Up Obama’s Cataclysmic Foreign Policy Failures
May 26, 2015
With the Islamic State
expanding its reach after two key victories in Ramadi, the capital of Iraq’s
Anbar Province, and Palmyra, a strategically important city in Syria, it might a
good time to ask: What are the worst foreign policy failures of Barack Obama’s
presidency? The list is long; here are several to choose from.
1. The Rise of ISIS.
President Obama failed to anticipate the rise of ISIS, which he ridiculed as a
team” as recently as last year, and he has since failed to do
anything effective to impede it. ISIS had established territory in large parts
of Syria and Iraq; it now “controls
a volume of resources and territory unmatched in the history of extremist
organizations.” Under Mr. Obama’s watch, a jihadist caliphate has
been established in the heart of the Middle East — and the president has no
strategy to deal with it.
2. Losing the War in Iraq.
President Obama’s predecessor handed to him a war that had been won. Don’t
take my word for it; take the word of Mr. Obama and his vice president. On
December 14, 2011, in welcoming troops home at Ft. Bragg as he was ending the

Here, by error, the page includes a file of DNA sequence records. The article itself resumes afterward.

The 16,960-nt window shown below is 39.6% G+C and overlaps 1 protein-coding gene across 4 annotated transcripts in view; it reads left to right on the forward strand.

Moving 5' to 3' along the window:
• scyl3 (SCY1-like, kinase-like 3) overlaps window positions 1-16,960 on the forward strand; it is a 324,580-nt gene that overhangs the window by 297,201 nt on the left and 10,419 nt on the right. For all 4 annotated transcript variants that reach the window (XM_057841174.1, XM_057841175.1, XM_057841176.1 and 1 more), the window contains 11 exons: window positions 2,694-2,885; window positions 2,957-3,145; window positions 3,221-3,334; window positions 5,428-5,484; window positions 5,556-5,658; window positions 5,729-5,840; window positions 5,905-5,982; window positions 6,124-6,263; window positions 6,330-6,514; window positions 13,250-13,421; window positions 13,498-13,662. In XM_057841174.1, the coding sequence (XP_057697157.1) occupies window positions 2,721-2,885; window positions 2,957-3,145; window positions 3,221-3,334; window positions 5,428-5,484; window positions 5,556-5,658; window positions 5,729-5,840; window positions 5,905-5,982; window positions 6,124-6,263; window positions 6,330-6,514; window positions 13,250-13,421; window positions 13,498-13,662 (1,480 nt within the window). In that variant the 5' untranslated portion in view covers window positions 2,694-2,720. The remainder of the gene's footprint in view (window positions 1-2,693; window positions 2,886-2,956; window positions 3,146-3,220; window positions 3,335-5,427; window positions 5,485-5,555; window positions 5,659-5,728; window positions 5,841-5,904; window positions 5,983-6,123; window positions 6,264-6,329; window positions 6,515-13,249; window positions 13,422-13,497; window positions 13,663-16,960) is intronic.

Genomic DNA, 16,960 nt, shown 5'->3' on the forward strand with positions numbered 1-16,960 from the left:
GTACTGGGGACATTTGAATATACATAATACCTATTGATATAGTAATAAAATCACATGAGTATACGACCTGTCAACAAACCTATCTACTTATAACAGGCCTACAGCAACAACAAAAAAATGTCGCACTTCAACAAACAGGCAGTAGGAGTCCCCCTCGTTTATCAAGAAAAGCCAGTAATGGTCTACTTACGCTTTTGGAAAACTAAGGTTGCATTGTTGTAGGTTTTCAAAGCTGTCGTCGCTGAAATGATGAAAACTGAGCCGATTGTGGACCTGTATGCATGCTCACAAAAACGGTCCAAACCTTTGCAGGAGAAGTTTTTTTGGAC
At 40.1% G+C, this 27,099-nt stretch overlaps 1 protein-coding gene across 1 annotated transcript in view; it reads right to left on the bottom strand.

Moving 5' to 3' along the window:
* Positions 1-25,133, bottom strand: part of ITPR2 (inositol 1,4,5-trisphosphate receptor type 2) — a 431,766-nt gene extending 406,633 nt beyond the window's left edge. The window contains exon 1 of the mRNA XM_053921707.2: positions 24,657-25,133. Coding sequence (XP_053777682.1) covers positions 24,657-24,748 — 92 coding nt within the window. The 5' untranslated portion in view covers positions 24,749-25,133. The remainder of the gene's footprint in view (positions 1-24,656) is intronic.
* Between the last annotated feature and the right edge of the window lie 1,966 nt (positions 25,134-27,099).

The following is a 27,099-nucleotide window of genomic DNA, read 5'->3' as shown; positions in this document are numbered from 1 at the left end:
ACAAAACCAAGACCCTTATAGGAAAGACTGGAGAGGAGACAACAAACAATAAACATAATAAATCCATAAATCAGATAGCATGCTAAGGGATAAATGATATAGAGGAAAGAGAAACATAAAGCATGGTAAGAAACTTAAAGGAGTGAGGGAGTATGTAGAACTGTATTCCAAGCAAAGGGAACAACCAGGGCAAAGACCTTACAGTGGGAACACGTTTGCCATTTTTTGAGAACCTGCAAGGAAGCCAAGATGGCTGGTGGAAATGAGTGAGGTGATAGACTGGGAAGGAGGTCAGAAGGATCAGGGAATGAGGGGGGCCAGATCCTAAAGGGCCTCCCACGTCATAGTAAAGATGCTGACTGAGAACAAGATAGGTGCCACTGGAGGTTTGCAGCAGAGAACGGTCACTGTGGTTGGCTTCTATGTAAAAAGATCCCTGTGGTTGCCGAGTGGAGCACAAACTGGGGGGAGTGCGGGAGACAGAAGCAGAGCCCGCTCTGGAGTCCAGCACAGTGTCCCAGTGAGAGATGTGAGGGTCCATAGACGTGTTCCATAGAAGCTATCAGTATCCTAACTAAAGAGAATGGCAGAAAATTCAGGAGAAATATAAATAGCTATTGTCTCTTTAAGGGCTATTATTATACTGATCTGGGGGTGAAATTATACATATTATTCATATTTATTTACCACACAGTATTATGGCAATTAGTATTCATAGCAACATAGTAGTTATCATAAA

American presence in Iraq, the president declared
“we’re leaving behind a sovereign, stable and self-reliant Iraq.” It was,
the commander-in-chief said, a “moment of success.” A year earlier Vice
President Joe Biden put it this
way: “I am very optimistic about Iraq. I think it’s going to be
one of the great achievements of this administration.” All our hard-earned
achievements were undone by the president’s determined commitment to withdraw
all American troops from Iraq during his presidency. He did what he was
determined to do and, as a result, Iraq is collapsing and Iran is rushing in,
increasing its influence to an unprecedented degree.
3. Failing to Aid Iran’s
Green Revolution. In the summer of 2009, a revolution in Iran
threatened to topple the mullahs. Leaders of the so-called “Green
Revolution” pleaded for support. They got none. President Obama, in saying
he “want[ed] to avoid the United States being the issue inside Iran”, did
nothing to aid the pro-democracy elements that were seeking to overthrow the
Islamic theocracy. Whether our assistance would have altered the course of
events is impossible to know — but the president, in essentially casting his
lot with the Iranian regime during its most vulnerable period since the 1979
revolution, ensured the democratic uprising would fail. And with it, our best
chance of the Middle East cleansing itself of the most malignant and dangerous
regime on earth.
4. Triggering a Nuclear
Arms Race in the Middle East. Saudi Arabia has long advocated a Middle East
free of nuclear weapons. But President Obama’s determined effort to strike a
deal with Iran, in which all the important concessions are made by us and none
by the Iranians, has petrified our traditional Sunni allies in the region.
Fearful of Iran, nations like Saudi Arabia, Egypt, Turkey and others are now